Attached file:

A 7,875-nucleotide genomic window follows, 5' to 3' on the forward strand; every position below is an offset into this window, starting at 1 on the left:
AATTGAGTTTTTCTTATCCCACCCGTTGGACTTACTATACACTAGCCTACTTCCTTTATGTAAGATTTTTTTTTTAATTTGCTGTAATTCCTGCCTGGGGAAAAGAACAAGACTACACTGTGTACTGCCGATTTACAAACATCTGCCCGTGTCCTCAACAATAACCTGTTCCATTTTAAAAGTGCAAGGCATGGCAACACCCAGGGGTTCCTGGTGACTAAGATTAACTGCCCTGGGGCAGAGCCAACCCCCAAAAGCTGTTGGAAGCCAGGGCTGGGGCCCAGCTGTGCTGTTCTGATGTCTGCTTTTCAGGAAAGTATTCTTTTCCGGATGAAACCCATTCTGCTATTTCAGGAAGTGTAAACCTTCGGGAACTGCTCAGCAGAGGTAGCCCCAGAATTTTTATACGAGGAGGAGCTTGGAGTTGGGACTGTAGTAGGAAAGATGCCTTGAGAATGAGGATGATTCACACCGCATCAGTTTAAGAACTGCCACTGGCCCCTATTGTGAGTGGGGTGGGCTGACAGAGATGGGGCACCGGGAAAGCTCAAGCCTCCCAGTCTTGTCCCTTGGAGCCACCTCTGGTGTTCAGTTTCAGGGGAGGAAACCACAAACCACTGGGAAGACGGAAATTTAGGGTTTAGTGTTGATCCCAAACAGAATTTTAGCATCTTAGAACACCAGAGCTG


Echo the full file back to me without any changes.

A 7,875-nucleotide genomic window follows, 5' to 3' on the forward strand; every position below is an offset into this window, starting at 1 on the left:
AATTGAGTTTTTCTTATCCCACCCGTTGGACTTACTATACACTAGCCTACTTCCTTTATGTAAGATTTTTTTTTTAATTTGCTGTAATTCCTGCCTGGGGAAAAGAACAAGACTACACTGTGTACTGCCGATTTACAAACATCTGCCCGTGTCCTCAACAATAACCTGTTCCATTTTAAAAGTGCAAGGCATGGCAACACCCAGGGGTTCCTGGTGACTAAGATTAACTGCCCTGGGGCAGAGCCAACCCCCAAAAGCTGTTGGAAGCCAGGGCTGGGGCCCAGCTGTGCTGTTCTGATGTCTGCTTTTCAGGAAAGTATTCTTTTCCGGATGAAACCCATTCTGCTATTTCAGGAAGTGTAAACCTTCGGGAACTGCTCAGCAGAGGTAGCCCCAGAATTTTTATACGAGGAGGAGCTTGGAGTTGGGACTGTAGTAGGAAAGATGCCTTGAGAATGAGGATGATTCACACCGCATCAGTTTAAGAACTGCCACTGGCCCCTATTGTGAGTGGGGTGGGCTGACAGAGATGGGGCACCGGGAAAGCTCAAGCCTCCCAGTCTTGTCCCTTGGAGCCACCTCTGGTGTTCAGTTTCAGGGGAGGAAACCACAAACCACTGGGAAGACGGAAATTTAGGGTTTAGTGTTGATCCCAAACAGAATTTTAGCATCTTAGAACACCAGAGCTG